The brisk winter air bites at your cheeks as you stand in a brightly lit plaza. A towering cathedral decked out for the holidays looms overhead, illuminated by multi-coloured, twinkling lights. The smell of grilled sausages swirls around, children chatter excitedly, and everywhere you look someone is tucking into a steaming hot mug of mulled wine. This is the European Christmas market.
A festive tradition dating back centuries, nearly every city between London and Budapest hosts a month-long market, and there’s no better way to get into the spirit of the season. Millions of people from around the world are drawn to them each year, and companies like Viking Cruises now even offer Christmas Market themed holidays designed to offer travellers a taste of markets in different countries.
However, not all markets are created equal—which is the fun of it! With that in mind, here are some tips to keep in mind before visiting a European Christmas market.
When it comes time to choose some souvenirs or Christmas gifts, the choices can be simply overwhelming. Homemade, heart-shaped gingerbread. Gorgeous, decorative stars that light up the night. Toys, wooden ornaments, fuzzy hats and gloves, irresistible chocolates…the list goes on and on. So before you buy, be sure to take a walk around all the stalls to make sure you don’t have buyer’s regret by settling on something too soon.
The country you’re in will also make a difference in what you come home with. While staples such as ornaments, sweet treats and mulled wine are found everywhere, there are distinct differences between the local specialities. For example, Austrian and German markets can be quite similar, and tend to display lots of trinkets such as candles and figurines. Oh, and SO. MUCH. BRATWURST.
In contrast, the fabulous Christmas market in Budapest, Hungary has more handmade wares such as clothing, leather gloves, artwork and fragrant cloves.
In France, you can expect to find wine and champagne at the ready, along with delicacies such as caviar.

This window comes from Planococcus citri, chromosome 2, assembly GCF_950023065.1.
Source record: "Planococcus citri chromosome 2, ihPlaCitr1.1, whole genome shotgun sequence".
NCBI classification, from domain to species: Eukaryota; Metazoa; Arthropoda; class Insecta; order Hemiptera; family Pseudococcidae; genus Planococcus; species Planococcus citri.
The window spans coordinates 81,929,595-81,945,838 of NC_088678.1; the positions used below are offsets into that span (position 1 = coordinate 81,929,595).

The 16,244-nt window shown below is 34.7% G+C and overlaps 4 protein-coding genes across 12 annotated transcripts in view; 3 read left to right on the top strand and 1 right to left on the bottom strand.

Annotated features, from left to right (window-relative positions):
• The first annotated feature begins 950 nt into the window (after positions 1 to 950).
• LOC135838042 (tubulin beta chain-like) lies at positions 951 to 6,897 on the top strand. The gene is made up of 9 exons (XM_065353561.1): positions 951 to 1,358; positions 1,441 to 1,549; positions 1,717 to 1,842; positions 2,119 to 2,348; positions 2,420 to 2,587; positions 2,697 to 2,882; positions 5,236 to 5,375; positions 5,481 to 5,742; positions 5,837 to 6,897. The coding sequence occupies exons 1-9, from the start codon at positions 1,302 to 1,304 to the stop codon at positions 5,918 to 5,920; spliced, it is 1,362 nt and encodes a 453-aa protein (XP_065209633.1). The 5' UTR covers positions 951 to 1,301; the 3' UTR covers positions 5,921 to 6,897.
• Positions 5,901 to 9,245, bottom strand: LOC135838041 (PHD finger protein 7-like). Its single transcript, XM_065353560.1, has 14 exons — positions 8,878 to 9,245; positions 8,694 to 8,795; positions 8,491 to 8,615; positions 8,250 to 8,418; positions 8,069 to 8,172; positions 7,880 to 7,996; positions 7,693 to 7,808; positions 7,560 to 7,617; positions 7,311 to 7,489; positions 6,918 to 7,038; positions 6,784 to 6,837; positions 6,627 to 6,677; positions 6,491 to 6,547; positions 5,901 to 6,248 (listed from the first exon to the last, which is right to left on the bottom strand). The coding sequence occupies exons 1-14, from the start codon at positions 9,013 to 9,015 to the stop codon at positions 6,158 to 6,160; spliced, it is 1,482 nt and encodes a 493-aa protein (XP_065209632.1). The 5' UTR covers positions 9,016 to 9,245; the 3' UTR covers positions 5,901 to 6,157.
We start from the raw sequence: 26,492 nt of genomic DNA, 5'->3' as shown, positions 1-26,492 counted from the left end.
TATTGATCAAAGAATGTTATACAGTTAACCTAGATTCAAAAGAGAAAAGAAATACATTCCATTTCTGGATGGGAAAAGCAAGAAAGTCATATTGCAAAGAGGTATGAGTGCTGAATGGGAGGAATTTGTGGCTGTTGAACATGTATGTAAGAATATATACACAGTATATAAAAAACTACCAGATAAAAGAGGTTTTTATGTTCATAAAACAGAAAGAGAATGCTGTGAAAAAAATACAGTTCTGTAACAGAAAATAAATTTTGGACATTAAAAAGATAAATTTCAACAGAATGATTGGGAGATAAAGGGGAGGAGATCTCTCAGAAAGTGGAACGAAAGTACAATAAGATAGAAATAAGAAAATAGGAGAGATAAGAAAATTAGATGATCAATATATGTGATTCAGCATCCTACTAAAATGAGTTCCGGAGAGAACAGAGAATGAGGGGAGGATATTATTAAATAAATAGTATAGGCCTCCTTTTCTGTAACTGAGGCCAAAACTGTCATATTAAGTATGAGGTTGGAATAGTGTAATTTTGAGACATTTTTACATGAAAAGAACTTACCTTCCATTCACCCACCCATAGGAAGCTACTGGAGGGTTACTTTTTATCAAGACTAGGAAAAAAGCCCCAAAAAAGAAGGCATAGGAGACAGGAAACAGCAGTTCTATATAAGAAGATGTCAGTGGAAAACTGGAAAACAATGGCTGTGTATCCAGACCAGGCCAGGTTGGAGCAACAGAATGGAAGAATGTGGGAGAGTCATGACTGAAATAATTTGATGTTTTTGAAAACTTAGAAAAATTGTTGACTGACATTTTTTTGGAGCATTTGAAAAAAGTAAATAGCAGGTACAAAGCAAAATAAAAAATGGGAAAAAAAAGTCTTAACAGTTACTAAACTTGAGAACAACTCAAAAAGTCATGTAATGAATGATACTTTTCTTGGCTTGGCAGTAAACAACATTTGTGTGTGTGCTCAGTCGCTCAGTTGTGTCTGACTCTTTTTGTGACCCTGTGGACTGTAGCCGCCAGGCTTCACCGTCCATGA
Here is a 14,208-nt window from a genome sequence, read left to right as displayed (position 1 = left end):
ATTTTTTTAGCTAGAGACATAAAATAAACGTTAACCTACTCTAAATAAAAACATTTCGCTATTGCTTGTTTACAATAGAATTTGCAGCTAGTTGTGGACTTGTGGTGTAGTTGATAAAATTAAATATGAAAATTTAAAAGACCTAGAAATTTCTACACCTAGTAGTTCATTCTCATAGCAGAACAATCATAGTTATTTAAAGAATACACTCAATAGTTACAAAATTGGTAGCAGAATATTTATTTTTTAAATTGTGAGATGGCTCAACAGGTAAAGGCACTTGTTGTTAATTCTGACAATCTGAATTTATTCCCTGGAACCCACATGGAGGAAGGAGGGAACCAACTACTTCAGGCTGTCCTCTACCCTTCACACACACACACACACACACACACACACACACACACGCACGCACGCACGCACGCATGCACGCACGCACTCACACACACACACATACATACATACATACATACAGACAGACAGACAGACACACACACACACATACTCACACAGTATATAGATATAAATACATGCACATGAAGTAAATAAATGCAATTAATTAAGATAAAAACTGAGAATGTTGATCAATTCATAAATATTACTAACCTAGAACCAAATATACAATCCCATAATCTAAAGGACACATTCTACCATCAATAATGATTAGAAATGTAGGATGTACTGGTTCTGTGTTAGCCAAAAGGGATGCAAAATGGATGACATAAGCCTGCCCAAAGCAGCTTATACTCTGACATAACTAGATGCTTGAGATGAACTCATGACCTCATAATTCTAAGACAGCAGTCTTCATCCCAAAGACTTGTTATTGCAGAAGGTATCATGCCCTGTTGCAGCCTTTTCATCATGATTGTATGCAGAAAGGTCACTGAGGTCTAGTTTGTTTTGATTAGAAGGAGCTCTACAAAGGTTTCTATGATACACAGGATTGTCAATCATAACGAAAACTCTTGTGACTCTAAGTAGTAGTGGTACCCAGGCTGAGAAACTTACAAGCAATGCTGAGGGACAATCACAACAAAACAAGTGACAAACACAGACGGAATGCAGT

The good news is that no matter where you go, you don’t have to get too caught up with price matching. Most vendors have equal prices, and haggling isn’t a common practice.
Timing is everything
No contest here: Christmas markets are heaps better after dark versus during the day. Sparkling lights twinkle overhead, candles glow through windows, and the sounds of choirs singing festive favourites float above the stalls.
Even better, some markets such as the one in Annecy, France have bar areas aimed at pleasing the younger crowd. They’re crammed full of stalls offering fare such as oysters, champagne, poutine and meat fresh off the grill to revellers who soak in the atmosphere as a DJ spins thumping beats in the background.
Compare that to daytime and, well, it’s not much of a contest. Sure it may work better for families with young children, but markets don’t really get busy until people get off work, there’s rarely any music, and sometimes they don’t even open until late in the day anyway (I’m looking at you, Melk, Austria).
Sometimes vacation plans dictate that the only time you can check out a market is during the day, but if at all possible try to schedule a visit after dark.
Bring your appetite
Repeat after me: “I will not eat before going to the Christmas market. I will not eat before going to the Christmas market. I will not…” OK you get the point. Don’t eat before you go!
You won’t even believe how much amazing food is sprawled out in front of you, such as gingerbread, fresh baked cookies, marshmallows and strawberries dripping in chocolate and roasted chestnuts. Oh, and did I mention the half-metre bratwurst you can find at the market in Passau, Germany? Amazing!
Don’t skip the glühwein
Let’s be honest: the real reason most people want to go to the Christmas market is for the glühwein. That famous, sweet mulled wine is a staple of the season, boiled with cinnamon, cloves and oranges until it’s steaming hot and ready to warm revellers from the inside out. It’s traditionally made with red wine, but you can usually find white wine versions as well.
Glühwein is served in a custom mug, which customers pay a deposit for (usually a couple of euros). You can either return the mug when you’re finished and get your money back, or bring it home as a souvenir!
Finally, the most important piece of advice I can share with you: leave room in your suitcase! Unless you spend all of your time drinking glühwein, chances are you’ll come home with a ton of gifts for family and friends—and we all know how airlines feel about overweight luggage.
Before you leave home, ensure there’s ample room in your suitcase to bring everything back home, or bring a foldable duffle bag. If you think you might come home with breakables such as wine or champagne bottles, bring some wine skins to provide extra protection.
Have any other tips for attending a Christmas market? Please share them in the comments below!
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